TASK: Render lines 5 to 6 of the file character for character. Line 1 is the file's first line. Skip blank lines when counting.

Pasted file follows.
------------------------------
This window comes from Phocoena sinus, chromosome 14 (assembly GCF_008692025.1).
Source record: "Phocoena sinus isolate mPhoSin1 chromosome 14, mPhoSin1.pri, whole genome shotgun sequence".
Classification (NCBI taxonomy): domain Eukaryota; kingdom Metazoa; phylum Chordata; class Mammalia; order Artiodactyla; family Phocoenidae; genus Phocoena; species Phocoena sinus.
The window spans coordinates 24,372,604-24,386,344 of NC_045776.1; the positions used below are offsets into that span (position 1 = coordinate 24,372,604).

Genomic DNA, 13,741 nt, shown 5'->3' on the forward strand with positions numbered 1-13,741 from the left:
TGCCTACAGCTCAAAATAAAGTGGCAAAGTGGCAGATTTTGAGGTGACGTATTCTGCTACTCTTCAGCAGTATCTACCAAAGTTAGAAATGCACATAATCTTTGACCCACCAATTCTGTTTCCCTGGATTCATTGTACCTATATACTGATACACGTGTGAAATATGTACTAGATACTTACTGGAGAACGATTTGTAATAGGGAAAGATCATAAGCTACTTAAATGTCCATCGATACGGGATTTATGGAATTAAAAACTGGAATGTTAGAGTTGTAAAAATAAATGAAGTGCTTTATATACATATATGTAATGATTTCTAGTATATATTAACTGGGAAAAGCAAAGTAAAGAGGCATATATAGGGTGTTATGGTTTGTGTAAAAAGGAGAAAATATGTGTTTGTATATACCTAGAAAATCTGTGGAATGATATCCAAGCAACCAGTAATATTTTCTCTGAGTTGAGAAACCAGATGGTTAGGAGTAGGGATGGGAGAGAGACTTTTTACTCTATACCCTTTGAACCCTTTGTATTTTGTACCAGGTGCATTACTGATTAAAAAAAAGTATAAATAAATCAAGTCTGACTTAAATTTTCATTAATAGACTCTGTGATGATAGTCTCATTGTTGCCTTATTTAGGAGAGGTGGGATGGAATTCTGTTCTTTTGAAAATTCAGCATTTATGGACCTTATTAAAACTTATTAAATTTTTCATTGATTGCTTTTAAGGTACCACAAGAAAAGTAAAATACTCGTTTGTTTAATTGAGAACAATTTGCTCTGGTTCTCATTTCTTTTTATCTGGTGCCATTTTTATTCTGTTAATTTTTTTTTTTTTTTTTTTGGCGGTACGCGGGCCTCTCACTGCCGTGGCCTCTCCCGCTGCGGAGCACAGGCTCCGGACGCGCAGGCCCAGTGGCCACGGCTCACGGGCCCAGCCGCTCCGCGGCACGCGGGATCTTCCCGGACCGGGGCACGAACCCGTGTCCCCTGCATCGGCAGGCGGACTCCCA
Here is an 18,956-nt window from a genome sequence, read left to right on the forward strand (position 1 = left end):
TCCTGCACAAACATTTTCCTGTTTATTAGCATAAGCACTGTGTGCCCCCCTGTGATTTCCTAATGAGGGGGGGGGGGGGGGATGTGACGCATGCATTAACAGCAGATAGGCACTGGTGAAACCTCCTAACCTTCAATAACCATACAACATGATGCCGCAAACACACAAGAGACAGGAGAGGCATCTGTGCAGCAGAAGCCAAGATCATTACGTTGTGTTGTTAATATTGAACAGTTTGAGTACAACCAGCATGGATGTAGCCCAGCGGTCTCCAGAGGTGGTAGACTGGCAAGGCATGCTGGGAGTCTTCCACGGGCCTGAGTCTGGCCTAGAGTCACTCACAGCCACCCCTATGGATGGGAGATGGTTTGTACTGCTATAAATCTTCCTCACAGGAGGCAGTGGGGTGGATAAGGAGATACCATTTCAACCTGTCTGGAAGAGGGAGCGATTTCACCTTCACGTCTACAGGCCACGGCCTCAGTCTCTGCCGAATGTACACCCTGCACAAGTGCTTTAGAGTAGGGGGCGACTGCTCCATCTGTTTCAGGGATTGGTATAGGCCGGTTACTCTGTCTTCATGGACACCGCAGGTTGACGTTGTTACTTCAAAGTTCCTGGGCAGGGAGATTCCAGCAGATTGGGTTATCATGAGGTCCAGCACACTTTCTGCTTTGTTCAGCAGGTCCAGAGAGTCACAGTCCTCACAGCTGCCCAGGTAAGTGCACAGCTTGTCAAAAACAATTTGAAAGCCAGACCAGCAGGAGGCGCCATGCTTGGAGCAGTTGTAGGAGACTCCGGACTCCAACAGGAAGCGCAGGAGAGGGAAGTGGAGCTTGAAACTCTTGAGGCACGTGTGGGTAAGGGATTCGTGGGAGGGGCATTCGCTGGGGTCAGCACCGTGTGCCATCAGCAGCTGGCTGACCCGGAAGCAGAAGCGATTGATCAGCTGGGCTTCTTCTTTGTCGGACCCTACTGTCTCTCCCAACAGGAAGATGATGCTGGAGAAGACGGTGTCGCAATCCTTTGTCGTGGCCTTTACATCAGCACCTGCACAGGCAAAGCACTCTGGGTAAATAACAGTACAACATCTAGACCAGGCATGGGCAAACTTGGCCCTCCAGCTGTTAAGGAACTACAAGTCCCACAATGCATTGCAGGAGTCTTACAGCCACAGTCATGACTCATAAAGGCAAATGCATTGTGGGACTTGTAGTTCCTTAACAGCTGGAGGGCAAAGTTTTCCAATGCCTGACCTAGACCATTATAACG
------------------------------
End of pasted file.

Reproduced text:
Genomic DNA, 13,741 nt, shown 5'->3' on the forward strand with positions numbered 1-13,741 from the left:
TGCCTACAGCTCAAAATAAAGTGGCAAAGTGGCAGATTTTGAGGTGACGTATTCTGCTACTCTTCAGCAGTATCTACCAAAGTTAGAAATGCACATAATCTTTGACCCACCAATTCTGTTTCCCTGGATTCATTGTACCTATATACTGATACACGTGTGAAATATGTACTAGATACTTACTGGAGAACGATTTGTAATAGGGAAAGATCATAAGCTACTTAAATGTCCATCGATACGGGATTTATGGAATTAAAAACTGGAATGTTAGAGTTGTAAAAATAAATGAAGTGCTTTATATACATATATGTAATGATTTCTAGTATATATTAACTGGGAAAAGCAAAGTAAAGAGGCATATATAGGGTGTTATGGTTTGTGTAAAAAGGAGAAAATATGTGTTTGTATATACCTAGAAAATCTGTGGAATGATATCCAAGCAACCAGTAATATTTTCTCTGAGTTGAGAAACCAGATGGTTAGGAGTAGGGATGGGAGAGAGACTTTTTACTCTATACCCTTTGAACCCTTTGTATTTTGTACCAGGTGCATTACTGATTAAAAAAAAGTATAAATAAATCAAGTCTGACTTAAATTTTCATTAATAGACTCTGTGATGATAGTCTCATTGTTGCCTTATTTAGGAGAGGTGGGATGGAATTCTGTTCTTTTGAAAATTCAGCATTTATGGACCTTATTAAAACTTATTAAATTTTTCATTGATTGCTTTTAAGGTACCACAAGAAAAGTAAAATACTCGTTTGTTTAATTGAGAACAATTTGCTCTGGTTCTCATTTCTTTTTATCTGGTGCCATTTTTATTCTGTTAATTTTTTTTTTTTTTTTTTTGGCGGTACGCGGGCCTCTCACTGCCGTGGCCTCTCCCGCTGCGGAGCACAGGCTCCGGACGCGCAGGCCCAGTGGCCACGGCTCACGGGCCCAGCCGCTCCGCGGCACGCGGGATCTTCCCGGACCGGGGCACGAACCCGTGTCCCCTGCATCGGCAGGCGGACTCCCA